Tracking the Decline of Film

Shot over a hundred years ago, this print of A Pictorial History of Hiawatha was preserved and restored by Julia Nicoll at Colorlab.

My latest piece for The Atlantic, “With 35mm Film Dead, Will Classic Movies Ever Look the Same Again?”, describes the problems repertory theaters are facing in trying to schedule film prints—not digital versions—of classic movies.

I’ve been reporting on the transition from film to digital for over a year now. The pros and cons of the formats have become moot as film slides faster and faster into a niche category. But as someone who has worked in and around movies for thirty years, I am astonished at how quickly the movie industry has shifted.

Even in poor condition, A Pictorial History of Hiawatha had enough visual information for a restoration. Both photos courtesy Julia Nicoll.

Last December I talked to director Alexander Payne about competing formats in “Thinking About the End of Film.” “Flicker is better than glow,” was his conclusion, even as he was fighting studio executives for the right to shoot his next project on film.

In “Film vs. Digital: The IMAX Edition,” esteemed large-format director Greg MacGillivray spoke about the shortcomings to digital formats. A companion piece, “Film vs. Digital: Archivists Speak Out,” addressed concerns about the costs and durability of digital preservation.

No one in the movie industry knows how the digital transition will ultimately shake out. But in the coming weeks and months I’ll try to keep tabs on all the setbacks, advances, and other milestones in the effort to save our film heritage.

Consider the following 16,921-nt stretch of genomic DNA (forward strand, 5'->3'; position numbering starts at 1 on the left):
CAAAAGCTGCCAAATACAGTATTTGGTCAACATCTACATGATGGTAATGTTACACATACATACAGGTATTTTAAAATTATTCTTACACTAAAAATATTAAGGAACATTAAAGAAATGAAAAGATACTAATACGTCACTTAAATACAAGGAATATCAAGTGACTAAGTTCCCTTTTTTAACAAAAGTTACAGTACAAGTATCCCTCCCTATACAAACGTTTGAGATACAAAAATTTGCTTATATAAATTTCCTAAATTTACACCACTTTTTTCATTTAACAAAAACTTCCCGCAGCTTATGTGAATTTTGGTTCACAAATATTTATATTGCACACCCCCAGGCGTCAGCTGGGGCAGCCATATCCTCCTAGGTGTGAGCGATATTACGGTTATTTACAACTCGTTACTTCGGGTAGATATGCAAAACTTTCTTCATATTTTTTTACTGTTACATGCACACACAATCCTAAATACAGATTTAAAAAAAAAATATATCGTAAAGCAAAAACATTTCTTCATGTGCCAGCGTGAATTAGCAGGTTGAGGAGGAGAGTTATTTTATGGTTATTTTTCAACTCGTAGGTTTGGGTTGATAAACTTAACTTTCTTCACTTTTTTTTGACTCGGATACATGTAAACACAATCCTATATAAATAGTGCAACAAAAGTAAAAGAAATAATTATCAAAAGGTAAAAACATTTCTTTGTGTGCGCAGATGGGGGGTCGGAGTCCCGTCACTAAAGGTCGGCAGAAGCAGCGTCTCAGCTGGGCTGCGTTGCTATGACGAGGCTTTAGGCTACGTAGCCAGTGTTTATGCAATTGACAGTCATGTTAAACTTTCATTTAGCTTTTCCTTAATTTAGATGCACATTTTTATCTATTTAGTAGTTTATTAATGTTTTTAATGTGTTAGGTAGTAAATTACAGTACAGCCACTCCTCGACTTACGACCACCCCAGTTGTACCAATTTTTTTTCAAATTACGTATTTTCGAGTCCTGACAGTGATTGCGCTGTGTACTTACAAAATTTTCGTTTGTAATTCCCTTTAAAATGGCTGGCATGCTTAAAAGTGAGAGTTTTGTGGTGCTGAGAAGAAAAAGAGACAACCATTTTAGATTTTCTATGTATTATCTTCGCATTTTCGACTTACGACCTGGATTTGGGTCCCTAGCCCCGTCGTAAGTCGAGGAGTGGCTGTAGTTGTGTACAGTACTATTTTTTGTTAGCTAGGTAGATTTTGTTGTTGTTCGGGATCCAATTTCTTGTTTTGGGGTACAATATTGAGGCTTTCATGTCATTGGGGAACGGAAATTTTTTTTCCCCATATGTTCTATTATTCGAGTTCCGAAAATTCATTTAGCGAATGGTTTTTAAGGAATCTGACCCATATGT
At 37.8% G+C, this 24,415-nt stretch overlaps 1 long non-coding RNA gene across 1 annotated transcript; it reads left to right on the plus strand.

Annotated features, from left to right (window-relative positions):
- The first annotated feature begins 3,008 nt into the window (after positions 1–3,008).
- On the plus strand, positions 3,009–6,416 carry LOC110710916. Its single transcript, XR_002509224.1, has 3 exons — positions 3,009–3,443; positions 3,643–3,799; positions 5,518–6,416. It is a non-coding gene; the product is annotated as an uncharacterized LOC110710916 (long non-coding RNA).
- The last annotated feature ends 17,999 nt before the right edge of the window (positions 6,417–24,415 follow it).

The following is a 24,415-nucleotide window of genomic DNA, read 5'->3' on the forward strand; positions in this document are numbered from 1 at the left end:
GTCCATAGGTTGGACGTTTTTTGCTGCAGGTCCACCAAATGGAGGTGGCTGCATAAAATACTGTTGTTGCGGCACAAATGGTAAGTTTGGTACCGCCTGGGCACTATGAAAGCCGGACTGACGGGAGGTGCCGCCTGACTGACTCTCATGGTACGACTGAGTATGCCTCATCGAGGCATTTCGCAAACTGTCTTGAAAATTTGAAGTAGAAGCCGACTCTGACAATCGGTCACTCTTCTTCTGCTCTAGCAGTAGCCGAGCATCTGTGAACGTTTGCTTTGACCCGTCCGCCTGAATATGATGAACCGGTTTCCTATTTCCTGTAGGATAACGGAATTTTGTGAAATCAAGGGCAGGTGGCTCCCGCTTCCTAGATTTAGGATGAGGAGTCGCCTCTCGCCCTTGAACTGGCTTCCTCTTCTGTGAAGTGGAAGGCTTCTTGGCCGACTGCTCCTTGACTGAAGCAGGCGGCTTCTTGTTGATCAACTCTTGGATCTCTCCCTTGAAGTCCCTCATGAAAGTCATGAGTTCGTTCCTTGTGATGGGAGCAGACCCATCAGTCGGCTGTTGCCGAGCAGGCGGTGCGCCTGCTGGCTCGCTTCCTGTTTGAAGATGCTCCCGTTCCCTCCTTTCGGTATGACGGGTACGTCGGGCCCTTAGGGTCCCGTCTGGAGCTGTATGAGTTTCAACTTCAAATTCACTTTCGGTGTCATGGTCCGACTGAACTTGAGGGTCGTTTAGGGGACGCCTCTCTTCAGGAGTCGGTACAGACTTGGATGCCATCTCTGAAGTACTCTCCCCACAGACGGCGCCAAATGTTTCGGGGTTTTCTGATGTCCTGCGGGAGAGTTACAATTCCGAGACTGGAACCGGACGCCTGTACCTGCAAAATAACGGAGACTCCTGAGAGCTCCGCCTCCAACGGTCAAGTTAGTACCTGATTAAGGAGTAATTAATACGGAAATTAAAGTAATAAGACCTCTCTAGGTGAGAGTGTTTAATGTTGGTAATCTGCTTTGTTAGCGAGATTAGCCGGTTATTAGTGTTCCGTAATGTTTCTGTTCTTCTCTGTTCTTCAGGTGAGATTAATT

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5 Responses to Tracking the Decline of Film

  1. Its maddening, trying to keep up with the digital realm. We have gone thru 4 different streaming formats in ten years, having to re digitize every title.

    Most of my early documentaries were made in 16mm. We try to archive the old 16mm films in our collection at the University of North Carolina in Chapel Hill. We do our restoration work at Colorlab in Rockville, MD. We also produced a site called “Video Aids to Film Preservation” to show how the old machines and procedures work. Julia Nicholl’s is show there.

  2. Stanley Krute says:

    Thanks for your articles and blogging on this issue.

    One of the saddest parts of the transition: many small-town movie theaters will be going out of business. In my own area, the theater is a downtown twin. Two digital projectors would cost $200,000 or so, and the owner just cannot afford that. So the doors are closing. This is being repeated in many places.

    A nice solution would be to have the film industry provide digital equipment, then collect a $1 or so ticket add-on charge for 10 years, then call it good. Of course, the odds of that are extremely low.

    • David Rees says:

      I agree in principle with you ‘solution’. I, personally would be willing to assist/subsidize small venue conversion. Fact is, a local theater in Boston area is running a campaign to assist in paying for digital upgrade.
      On the other hand, from Daniel’s article, if the switch to digital is quickly followed with migration to laser, I would fear that the larger entities would “ask” for a similar surcharge to assist their upgrade/conversion.

      Going off the rails, I appreciate digital technology, but I tire of movies where someone involved with digital effects suffers from the “Nigel Tufnel” syndrome….. ‘These go to eleven’…. When you see a beautifully crafted FILM, you see the work of a master with technique and skill….. End of Rant…

  3. Gabe says:

    Hi Mr. Eagan, I saw your article in the Atlantic. I’m very worried as well over the digital transition for films, where only one digital master is used over and over again, especially in regards to color timing. I’m finishing up an analysis of the Superman Blu-Ray remasters, and as you can see, the emphasis on teal and orange means that the colors on the digital “prints” are way off, even to the point of something as basic as Superman’s blue tunic being off. Here’s a link to the youtube comparison:

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